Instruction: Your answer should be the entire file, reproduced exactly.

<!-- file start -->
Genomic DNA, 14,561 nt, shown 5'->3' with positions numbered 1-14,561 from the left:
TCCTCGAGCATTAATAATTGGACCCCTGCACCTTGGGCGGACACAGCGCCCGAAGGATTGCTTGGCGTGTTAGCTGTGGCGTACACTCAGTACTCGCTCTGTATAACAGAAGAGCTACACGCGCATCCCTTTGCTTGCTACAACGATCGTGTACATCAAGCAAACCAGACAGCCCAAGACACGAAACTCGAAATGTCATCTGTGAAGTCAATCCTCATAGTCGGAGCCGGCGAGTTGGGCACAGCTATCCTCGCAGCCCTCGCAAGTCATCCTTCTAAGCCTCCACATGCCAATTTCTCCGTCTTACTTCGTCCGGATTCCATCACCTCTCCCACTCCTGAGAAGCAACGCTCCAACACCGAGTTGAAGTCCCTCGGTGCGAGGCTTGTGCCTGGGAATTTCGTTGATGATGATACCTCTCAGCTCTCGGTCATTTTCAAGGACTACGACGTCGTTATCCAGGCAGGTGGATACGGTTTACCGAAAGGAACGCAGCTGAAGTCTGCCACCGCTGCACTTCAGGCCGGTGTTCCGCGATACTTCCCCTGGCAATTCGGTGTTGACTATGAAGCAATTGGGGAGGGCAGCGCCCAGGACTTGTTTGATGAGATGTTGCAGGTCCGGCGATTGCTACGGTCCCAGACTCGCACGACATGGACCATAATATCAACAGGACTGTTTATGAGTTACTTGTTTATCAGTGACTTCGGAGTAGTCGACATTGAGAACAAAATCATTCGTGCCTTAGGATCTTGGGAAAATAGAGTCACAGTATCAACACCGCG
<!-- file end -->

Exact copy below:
Genomic DNA, 14,561 nt, shown 5'->3' with positions numbered 1-14,561 from the left:
TCCTCGAGCATTAATAATTGGACCCCTGCACCTTGGGCGGACACAGCGCCCGAAGGATTGCTTGGCGTGTTAGCTGTGGCGTACACTCAGTACTCGCTCTGTATAACAGAAGAGCTACACGCGCATCCCTTTGCTTGCTACAACGATCGTGTACATCAAGCAAACCAGACAGCCCAAGACACGAAACTCGAAATGTCATCTGTGAAGTCAATCCTCATAGTCGGAGCCGGCGAGTTGGGCACAGCTATCCTCGCAGCCCTCGCAAGTCATCCTTCTAAGCCTCCACATGCCAATTTCTCCGTCTTACTTCGTCCGGATTCCATCACCTCTCCCACTCCTGAGAAGCAACGCTCCAACACCGAGTTGAAGTCCCTCGGTGCGAGGCTTGTGCCTGGGAATTTCGTTGATGATGATACCTCTCAGCTCTCGGTCATTTTCAAGGACTACGACGTCGTTATCCAGGCAGGTGGATACGGTTTACCGAAAGGAACGCAGCTGAAGTCTGCCACCGCTGCACTTCAGGCCGGTGTTCCGCGATACTTCCCCTGGCAATTCGGTGTTGACTATGAAGCAATTGGGGAGGGCAGCGCCCAGGACTTGTTTGATGAGATGTTGCAGGTCCGGCGATTGCTACGGTCCCAGACTCGCACGACATGGACCATAATATCAACAGGACTGTTTATGAGTTACTTGTTTATCAGTGACTTCGGAGTAGTCGACATTGAGAACAAAATCATTCGTGCCTTAGGATCTTGGGAAAATAGAGTCACAGTATCAACACCGCG